The period from 1920 to 1929 brought the culture of "stars" such as Garbo and Keaton, and the growth of the movie moguls. Those moguls introduced production companies such as Warner Brothers, MGM, 20th Century Fox and Paramount. The films tended to be westerns, epics and comedies and, to show them, extravagant picture palaces started to open up.
In 1927 there was a giant leap forward when sound was introduced and this led the industry into the 1930s when the cinema could be said to have come of age, with a new generation of actors who could talk on screen and the concept of the double bill. Technicolour followed in 1935 whilst the film "Snow White and the Seven dwarves" was the first full length animation film. However, whilst these innovations were taking place, the Great Depression affected demand and a number of the studios merged to reduce costs.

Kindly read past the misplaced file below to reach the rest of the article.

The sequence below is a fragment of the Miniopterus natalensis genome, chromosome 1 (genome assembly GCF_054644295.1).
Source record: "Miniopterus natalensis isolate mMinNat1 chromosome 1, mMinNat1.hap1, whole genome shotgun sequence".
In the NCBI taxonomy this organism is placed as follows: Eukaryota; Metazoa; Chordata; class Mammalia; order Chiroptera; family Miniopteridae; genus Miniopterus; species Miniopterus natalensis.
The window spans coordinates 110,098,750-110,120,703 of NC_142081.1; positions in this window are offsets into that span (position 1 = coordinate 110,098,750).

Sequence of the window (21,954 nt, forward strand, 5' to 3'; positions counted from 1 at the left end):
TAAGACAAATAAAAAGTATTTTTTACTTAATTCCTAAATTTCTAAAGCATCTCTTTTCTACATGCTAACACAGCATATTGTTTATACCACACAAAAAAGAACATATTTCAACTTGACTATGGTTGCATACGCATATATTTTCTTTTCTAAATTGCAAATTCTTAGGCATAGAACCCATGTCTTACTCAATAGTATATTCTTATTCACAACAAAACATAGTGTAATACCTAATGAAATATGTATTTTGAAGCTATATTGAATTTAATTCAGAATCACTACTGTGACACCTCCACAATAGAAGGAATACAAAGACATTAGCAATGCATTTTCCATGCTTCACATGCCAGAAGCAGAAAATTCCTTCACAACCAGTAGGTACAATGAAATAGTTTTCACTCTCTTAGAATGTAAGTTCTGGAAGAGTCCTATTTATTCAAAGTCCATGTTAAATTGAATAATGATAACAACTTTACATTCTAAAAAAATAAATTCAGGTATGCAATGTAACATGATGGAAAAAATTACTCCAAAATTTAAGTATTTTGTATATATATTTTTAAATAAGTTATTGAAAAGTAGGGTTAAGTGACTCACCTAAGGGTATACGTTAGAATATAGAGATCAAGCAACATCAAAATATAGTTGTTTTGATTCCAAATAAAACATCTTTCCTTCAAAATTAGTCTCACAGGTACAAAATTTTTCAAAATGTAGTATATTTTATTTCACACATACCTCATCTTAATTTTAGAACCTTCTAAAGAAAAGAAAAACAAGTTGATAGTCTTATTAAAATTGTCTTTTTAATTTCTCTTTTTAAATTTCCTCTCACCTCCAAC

The War in Europe that spread to the world in 1941 brought a change in emphasis with propaganda films and darker movies reflecting the times such as Casablanca and Citizen Kane. Audiences grew again but the studios started to lose their iron grip and Post war there were further innovations such as drive in movies, 3D, Cinerama and Cinemascope as the industry launched a comeback against TV.
Despite this there was a decline in audiences from the 1960s. The response in the 1970s was a new breed of directors and more violent and horror films such as Jaws. It also saw the first of the Star Wars films and the growth of spin off merchandising and the introduction of videos.